Considered one of the greatest graphic novel writers of the century, Alan Moore left his mark on the superhero world with Watchmen, a story that focuses on outlawed, masked heroes during the eccentric geopolitical climate of the Cold War.
The world of Watchmen soon got adapted into the DC universe and, like most superhero franchises, fans soon desired a motion picture version of the beloved graphic novel. However, Zack Snyder’s 2009 rendition of Watchmen did not live up to the billing, as the director changed important details and the film at best came off as a budgeted project. While a 65% rating on Rotten Tomatoes is not horrible, the renowned story deserved much more than it received.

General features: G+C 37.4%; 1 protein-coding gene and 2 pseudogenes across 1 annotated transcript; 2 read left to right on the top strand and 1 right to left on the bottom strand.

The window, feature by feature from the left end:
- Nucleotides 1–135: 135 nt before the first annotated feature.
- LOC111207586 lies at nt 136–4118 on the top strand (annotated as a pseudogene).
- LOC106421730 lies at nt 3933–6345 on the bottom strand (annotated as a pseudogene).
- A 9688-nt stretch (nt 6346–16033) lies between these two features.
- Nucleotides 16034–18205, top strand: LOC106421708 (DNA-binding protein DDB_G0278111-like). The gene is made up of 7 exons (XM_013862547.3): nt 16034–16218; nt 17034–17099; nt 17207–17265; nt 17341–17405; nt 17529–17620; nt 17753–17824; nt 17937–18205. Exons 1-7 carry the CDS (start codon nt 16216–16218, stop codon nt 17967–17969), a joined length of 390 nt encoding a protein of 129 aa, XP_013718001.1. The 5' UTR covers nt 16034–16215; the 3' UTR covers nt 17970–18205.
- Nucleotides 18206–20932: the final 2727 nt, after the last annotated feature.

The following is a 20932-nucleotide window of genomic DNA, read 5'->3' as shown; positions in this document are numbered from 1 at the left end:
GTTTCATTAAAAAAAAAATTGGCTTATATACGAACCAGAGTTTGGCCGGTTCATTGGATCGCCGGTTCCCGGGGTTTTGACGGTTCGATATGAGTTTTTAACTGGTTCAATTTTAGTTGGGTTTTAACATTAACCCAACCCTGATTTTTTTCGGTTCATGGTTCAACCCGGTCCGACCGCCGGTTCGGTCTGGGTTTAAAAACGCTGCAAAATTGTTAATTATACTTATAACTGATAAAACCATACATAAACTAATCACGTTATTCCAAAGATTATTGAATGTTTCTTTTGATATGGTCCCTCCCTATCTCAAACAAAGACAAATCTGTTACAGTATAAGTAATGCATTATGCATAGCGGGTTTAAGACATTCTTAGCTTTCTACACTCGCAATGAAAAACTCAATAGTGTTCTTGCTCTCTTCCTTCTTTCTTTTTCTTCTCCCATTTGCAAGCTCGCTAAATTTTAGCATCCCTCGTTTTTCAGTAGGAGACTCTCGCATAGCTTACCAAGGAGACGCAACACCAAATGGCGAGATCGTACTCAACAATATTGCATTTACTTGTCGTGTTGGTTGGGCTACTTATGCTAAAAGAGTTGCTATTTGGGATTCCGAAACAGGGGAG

It was not until HBO and esteemed screenwriter Damon Lindelof came along that Watchmen got the treatment it deserved. Lindelof, an esteemed writer known for The Leftovers and Lost, chose to create a series that picked up where Alan Moore left off, instead of trying to adapt the incredibly complex content within the graphic novel itself. While this did not please Alan Moore, who publicly renounced a sequel to his story, it did gain a large fan base. A professed ‘superfan’ of the show, Noah Getz ’21, explained his love for the show, by noting, “The show is just really well written. Plus I don’t think any show has ever continued a book instead of retelling it.”